Selangor Sultan Orders Road Signs with Chinese Words Replaced

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The Sultan of Selangor has decreed that all dual language road signboards in Shah Alam must be removed and replaced with ones featuring only the national language.


Sultan Sharafuddin Idris Shah’s private secretary Datuk Mohamad Munir Bani said this in a letter to the Selangor state government dated on Nov 19.

The letter said that all Chinese language road signboards in Shah Alam must be removed and replaced with only one language, which is Bahasa Melayu.

“The operation to change the road signboards must be done immediately and be completed at the latest before the Sultan of Selangor’s 73rd birthday on Dec 11,” Mohamad Munir said in a statement on Monday (Nov 19).

The letter was issued after pictures showing the dual language road signs were shared on Twitter.

On Nov 15, a Twitter account user, Don Juan deRyezal (@khairulryezal) questioned why the road signs used the Chinese language.

“Shah Alam is a place where I stay and it is a ‘unique’ city. Majority of its residents are Malays unlike Kepong, Bukit Bintang and Seputeh in Kuala Lumpur,” he said.

The Shah Alam City Council (MBSA) had then via its official Twitter account @sacitycouncil informed the Twitter user that the Selangor government had previously decided to use dual-language signages based on the local community.

Among the roads in Shah Alam that have signs with Chinese characters are Jalan Balai Raya C, a photo of which is being circulated on social media as netizens discuss the issue.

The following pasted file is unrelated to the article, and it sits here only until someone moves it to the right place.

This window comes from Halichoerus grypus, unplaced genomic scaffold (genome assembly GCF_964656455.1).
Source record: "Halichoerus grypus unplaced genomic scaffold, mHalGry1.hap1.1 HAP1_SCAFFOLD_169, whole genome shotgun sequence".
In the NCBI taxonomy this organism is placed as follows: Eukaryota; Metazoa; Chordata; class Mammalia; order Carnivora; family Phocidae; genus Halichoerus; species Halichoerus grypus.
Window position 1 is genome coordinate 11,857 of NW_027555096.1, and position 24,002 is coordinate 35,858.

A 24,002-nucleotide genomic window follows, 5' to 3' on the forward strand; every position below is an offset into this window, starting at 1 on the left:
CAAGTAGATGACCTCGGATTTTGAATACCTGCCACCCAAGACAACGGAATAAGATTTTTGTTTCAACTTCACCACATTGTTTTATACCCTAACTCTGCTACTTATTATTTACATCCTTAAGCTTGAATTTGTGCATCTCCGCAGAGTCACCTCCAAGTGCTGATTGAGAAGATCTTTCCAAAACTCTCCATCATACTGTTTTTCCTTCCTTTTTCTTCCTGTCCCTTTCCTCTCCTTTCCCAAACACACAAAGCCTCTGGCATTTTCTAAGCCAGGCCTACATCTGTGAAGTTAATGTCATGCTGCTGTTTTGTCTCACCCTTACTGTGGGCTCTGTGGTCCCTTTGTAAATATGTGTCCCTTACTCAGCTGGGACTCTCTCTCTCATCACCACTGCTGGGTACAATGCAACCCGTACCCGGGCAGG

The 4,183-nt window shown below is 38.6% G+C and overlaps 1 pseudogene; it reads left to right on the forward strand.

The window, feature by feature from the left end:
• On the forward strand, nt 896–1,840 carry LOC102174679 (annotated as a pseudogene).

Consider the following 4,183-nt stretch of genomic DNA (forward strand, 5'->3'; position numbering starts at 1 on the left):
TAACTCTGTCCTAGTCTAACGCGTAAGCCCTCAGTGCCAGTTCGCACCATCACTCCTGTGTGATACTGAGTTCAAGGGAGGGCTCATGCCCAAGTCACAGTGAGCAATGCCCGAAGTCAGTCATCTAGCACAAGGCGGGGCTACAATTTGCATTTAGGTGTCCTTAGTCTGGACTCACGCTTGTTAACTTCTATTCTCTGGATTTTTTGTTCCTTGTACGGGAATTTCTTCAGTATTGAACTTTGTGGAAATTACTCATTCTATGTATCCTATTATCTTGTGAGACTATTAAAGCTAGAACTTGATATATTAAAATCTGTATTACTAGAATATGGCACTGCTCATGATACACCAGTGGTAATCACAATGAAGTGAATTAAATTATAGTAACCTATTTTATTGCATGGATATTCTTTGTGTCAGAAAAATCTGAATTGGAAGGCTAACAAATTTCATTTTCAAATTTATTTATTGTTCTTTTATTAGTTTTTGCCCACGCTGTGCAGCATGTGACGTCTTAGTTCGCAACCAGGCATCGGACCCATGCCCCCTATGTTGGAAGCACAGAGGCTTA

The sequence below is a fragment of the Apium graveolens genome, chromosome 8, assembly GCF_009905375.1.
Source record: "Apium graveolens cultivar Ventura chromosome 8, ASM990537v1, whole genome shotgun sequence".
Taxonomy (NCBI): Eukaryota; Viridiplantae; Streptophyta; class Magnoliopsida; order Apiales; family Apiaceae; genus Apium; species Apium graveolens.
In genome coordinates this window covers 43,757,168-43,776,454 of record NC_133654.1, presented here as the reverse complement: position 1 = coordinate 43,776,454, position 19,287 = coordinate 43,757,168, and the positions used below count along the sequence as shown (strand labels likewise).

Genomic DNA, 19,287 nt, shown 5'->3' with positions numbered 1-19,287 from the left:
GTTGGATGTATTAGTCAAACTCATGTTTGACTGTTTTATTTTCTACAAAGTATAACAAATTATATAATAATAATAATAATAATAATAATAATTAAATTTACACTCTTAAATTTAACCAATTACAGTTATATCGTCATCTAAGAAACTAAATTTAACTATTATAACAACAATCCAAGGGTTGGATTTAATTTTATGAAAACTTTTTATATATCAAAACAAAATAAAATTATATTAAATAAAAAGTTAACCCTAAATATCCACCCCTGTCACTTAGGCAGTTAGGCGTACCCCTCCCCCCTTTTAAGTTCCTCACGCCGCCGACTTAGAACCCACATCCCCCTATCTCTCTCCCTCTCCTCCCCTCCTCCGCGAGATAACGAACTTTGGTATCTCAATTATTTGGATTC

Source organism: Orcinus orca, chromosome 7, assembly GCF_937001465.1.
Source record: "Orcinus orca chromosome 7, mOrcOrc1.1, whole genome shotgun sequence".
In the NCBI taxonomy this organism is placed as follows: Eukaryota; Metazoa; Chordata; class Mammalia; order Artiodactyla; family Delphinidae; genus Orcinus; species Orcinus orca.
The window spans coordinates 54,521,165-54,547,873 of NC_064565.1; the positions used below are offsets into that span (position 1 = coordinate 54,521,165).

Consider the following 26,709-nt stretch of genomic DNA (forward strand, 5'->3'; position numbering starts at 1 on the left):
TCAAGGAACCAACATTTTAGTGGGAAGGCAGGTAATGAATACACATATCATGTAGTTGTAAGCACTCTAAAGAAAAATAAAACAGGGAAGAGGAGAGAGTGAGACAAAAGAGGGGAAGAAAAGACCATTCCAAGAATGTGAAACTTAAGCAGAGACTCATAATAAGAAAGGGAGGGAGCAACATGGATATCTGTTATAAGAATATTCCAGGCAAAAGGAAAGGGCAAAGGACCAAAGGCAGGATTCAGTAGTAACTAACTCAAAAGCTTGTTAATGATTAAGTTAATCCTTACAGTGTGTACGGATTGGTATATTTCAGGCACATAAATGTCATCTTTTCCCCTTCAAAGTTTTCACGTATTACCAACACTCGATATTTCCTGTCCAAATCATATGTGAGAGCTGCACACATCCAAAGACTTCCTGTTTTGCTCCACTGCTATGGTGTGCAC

Sinar Harian yesterday quoted Persatuan Penulis Nasional Malaysia (Pena) president Mohamad Saleeh Rahamad criticising the move to change road name signs in Jawi and Bahasa Malaysia to other languages.

He said the move to change the Jawi writing to Chinese or Tamil was an insolent act as it was an attempt to discard Malay heritage.

“So to discard (Jawi) and use the Chinese language in its place is a move which is not harmonious in the Malaysian context,” he reportedly said.

The report also quoted the Shah Alam City Council explaining on Twitter that signage changes were made pursuant to a Jan 13, 2017 decision by the Selangor Standing Committee on Local Government.

Ng Sze Han, the Selangor exco member for local government, public transport and new village development, told Malaysiakini that the state government will abide by the sultan’s decree.

“Selangor exco will discuss it and we will obey the decree to replace bilingual road signs with the national language.”

However, he reiterated that the bilingual signs have existed in Selangor for years.

Sinar Harian quoted Ng as saying on Saturday the signages had been used for years and questioned why it had only become an issue now.

“Yes, there are Chinese signages in Chinese new villages and Jawi signages in Malay new villages in addition to the national language. This is not only in Shah Alam but also in the Seri Kembangan new village and several other places.  

“This is one of the uniqueness of this country and there is no need to question it,” he was quoted as saying.